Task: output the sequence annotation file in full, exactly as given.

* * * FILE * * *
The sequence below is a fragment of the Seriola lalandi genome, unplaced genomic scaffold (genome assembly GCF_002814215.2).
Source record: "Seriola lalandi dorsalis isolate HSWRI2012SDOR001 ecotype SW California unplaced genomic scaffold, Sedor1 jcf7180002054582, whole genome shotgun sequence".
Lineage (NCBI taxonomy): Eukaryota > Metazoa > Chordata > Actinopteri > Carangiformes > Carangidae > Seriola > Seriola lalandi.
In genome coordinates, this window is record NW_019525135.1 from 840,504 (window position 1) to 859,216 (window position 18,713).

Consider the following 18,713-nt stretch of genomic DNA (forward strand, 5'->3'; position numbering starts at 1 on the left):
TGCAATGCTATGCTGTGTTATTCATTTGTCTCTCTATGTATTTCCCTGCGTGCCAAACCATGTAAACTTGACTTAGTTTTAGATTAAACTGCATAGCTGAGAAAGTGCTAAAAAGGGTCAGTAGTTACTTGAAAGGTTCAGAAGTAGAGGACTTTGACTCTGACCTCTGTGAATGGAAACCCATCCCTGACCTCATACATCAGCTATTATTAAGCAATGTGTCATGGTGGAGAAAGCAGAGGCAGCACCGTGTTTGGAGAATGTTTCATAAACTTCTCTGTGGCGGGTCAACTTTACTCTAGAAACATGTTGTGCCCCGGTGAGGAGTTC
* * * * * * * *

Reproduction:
The sequence below is a fragment of the Seriola lalandi genome, unplaced genomic scaffold (genome assembly GCF_002814215.2).
Source record: "Seriola lalandi dorsalis isolate HSWRI2012SDOR001 ecotype SW California unplaced genomic scaffold, Sedor1 jcf7180002054582, whole genome shotgun sequence".
Lineage (NCBI taxonomy): Eukaryota > Metazoa > Chordata > Actinopteri > Carangiformes > Carangidae > Seriola > Seriola lalandi.
In genome coordinates, this window is record NW_019525135.1 from 840,504 (window position 1) to 859,216 (window position 18,713).

Consider the following 18,713-nt stretch of genomic DNA (forward strand, 5'->3'; position numbering starts at 1 on the left):
TGCAATGCTATGCTGTGTTATTCATTTGTCTCTCTATGTATTTCCCTGCGTGCCAAACCATGTAAACTTGACTTAGTTTTAGATTAAACTGCATAGCTGAGAAAGTGCTAAAAAGGGTCAGTAGTTACTTGAAAGGTTCAGAAGTAGAGGACTTTGACTCTGACCTCTGTGAATGGAAACCCATCCCTGACCTCATACATCAGCTATTATTAAGCAATGTGTCATGGTGGAGAAAGCAGAGGCAGCACCGTGTTTGGAGAATGTTTCATAAACTTCTCTGTGGCGGGTCAACTTTACTCTAGAAACATGTTGTGCCCCGGTGAGGAGTTC